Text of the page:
In the old days, the really old days when men were men and Tyrannosaurus Rex ate them like jelly beans, they had no credit cards. They had no money at all, not even pocket change. They didn’t even have pockets.
That meant no pennies to buy penny candy—a major blow to the penny candy industry. It meant no quarters to call a lawyer and no dimes to drop on organized cave criminals in exchange for soft time with a caged lion, from whose paw you once removed a thorn and a significant amount of toejam.
Things changed when an unnamed guy stumbled on a bright nugget of gold. He looked at it then stuck it in his belly button and walked around feeling shinier than thou. “Bellybutton struttin” thus became the first cool way to meet women. (Note: it worked better on innies than outies.)
Suddenly everyone wanted a gold nugget. But you either had to stumble across one of your own or get a gold-painted nugget of questionable origin from vendors known as “phonies” for the phonebones they were always packing. (Note: Women were not fooled, especially when some of the “phony” nuggets proved to be bio-degradable in the heat of the night.)
Men soon discovered you could use gold nuggets not only to attract women but to buy stuff like snakeskin cowboy boots, beer, and a complete set of socket wrenches. To pump more gold into the economy, an industry sprang up to make gold from ordinary metal, like lead. These were the first alchemists. Their motto: “Get the lead out!”
Alchemy, by the way, gets its name from an illusionist known only as “Chemical Al, the bellybutton’s pal.” Al also did card tricks and balloon animals. He was the first man to attempt to saw a woman in half, but was persuaded by her armed husband to “Drop the saw, step away from the woman.” Which he did. Ironically, he was accidentally sawn in half a few years later during an overly enthusiastic cake cutting incident at his 39th birthday party.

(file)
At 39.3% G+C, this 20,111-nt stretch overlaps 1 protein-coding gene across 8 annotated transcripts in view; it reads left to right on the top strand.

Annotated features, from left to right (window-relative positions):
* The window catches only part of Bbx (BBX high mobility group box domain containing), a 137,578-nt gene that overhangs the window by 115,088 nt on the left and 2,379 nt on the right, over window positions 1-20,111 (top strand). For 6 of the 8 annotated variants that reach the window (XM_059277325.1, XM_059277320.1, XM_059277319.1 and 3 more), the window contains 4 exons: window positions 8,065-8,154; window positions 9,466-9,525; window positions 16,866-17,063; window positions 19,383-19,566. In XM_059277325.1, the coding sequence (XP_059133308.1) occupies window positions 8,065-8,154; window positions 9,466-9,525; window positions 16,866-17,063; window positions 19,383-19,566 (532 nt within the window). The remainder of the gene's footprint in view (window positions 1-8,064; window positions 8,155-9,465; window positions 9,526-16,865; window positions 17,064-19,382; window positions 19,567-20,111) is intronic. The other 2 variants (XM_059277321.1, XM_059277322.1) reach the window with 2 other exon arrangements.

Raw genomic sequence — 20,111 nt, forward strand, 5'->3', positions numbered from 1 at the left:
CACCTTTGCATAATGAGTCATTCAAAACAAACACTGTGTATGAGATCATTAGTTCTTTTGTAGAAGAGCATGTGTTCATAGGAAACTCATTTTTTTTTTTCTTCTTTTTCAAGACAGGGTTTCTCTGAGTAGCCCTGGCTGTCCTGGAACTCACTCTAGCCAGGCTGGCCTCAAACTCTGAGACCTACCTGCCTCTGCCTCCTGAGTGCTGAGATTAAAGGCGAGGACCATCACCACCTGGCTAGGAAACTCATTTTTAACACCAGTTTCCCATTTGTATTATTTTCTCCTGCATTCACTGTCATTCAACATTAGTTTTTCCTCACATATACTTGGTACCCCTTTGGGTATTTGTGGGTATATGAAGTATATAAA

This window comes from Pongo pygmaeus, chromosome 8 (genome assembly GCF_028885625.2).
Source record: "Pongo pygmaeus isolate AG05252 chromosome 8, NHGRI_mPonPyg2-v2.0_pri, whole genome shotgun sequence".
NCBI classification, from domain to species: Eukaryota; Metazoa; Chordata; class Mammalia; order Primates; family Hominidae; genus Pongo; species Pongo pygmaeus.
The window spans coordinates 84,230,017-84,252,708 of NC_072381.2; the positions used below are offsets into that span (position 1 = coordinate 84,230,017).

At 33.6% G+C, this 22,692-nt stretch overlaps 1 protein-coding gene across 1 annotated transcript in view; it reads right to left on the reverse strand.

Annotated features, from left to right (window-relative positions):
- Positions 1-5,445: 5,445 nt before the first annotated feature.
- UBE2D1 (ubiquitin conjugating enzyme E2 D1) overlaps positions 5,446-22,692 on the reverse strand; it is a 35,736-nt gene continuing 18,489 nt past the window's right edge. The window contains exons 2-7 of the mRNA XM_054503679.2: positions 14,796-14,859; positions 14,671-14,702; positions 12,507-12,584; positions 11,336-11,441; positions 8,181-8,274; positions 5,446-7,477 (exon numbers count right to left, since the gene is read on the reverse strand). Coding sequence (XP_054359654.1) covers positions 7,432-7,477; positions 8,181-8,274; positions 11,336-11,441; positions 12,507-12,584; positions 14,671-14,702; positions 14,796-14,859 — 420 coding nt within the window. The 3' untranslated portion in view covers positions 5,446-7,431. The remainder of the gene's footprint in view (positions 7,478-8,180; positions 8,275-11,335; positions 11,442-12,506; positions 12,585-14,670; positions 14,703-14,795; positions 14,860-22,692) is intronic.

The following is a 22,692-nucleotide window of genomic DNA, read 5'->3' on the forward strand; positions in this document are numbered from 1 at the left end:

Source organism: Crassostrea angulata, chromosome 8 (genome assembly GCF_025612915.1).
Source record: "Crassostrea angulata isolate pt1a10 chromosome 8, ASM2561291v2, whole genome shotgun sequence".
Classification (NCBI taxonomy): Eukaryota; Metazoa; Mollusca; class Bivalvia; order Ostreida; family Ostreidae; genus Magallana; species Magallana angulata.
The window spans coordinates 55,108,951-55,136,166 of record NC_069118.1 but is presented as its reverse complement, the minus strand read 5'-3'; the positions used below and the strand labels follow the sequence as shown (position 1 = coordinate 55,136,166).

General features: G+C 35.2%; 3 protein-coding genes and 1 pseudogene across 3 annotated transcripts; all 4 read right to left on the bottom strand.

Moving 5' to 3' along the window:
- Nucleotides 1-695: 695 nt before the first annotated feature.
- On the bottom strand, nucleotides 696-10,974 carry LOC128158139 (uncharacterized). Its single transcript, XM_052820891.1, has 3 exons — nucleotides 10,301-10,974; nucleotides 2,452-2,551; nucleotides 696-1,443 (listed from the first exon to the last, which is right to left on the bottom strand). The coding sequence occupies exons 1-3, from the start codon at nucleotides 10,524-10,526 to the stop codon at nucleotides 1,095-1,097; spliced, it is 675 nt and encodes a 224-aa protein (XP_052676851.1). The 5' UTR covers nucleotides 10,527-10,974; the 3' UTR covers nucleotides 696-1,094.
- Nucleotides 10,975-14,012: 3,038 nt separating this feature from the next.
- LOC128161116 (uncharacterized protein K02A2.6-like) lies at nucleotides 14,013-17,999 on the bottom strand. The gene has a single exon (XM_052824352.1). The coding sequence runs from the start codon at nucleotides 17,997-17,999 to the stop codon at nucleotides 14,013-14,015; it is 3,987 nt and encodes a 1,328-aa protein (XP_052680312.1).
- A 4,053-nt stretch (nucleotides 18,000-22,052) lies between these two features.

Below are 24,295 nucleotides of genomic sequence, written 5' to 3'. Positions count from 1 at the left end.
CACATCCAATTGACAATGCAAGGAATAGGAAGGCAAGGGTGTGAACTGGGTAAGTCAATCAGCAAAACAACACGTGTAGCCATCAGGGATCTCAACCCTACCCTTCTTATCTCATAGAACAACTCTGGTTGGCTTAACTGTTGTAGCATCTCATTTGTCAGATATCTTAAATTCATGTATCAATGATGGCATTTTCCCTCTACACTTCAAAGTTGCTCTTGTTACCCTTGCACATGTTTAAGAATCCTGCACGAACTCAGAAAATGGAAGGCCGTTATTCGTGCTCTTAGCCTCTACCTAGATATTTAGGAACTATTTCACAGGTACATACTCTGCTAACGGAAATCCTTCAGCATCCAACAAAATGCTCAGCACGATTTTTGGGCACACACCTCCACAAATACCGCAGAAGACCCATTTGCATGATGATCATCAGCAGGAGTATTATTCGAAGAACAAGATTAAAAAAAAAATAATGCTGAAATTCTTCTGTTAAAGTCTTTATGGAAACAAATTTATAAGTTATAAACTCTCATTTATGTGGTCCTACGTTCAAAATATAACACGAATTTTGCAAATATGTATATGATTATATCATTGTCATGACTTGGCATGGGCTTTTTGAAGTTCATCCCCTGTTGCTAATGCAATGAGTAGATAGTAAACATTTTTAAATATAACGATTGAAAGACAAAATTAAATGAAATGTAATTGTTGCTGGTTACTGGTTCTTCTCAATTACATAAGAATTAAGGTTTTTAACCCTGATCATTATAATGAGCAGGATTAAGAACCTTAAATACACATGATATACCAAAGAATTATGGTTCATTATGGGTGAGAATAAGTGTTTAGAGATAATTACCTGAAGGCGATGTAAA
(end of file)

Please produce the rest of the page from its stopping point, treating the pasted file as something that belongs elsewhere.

History eventually discredited alchemy as “morons goofing morons.” Its purveyors were burned at the steak dinner they were tricked into attending. Served only zwieback and haggis, they still had to pay the full 50 clams a head, tip not included. (Clams replaced gold when people realized they could eat the clams and then use the shells to buy stuff.)
Alchemy has resurrected itself today under a new name: monetization. Instead of chemically altering lead to produce fake gold, people now mount a social media campaign to monetize their gig (aka: their thing, their deal, their bag, their stuffed parrot, their parked gum, their after-dinner mint, their planet, their dooh-dah their rama-rama-ding-dong).
To the uninitiated, mounting a social media campaign is like mounting a rhinoceros at high speed while naked. It can be done but you’d need someone to design the rhino, someone to host the rhino, someone to optimize the search for the rhino if it escapes (bet on it), and someone to charge you rhino-sized money because that’s how they have monetized their gig.
One way people try to monetize themselves is by starting a blog, attracting followers, and then boring them to death. Some simply beg followers for $1,000 apiece with no prospect of ever paying them back.
A small fraction of bloggers, however, figure they have something worth selling and spend their energy attracting more followers, polishing and promoting their product and inviting followers to lively informational sessions. While they are at these sessions, the bloggers strip their homes of anything not nailed down.
©Patrick A. McGuire and A Hint of Light 2013-2014, all rights reserved.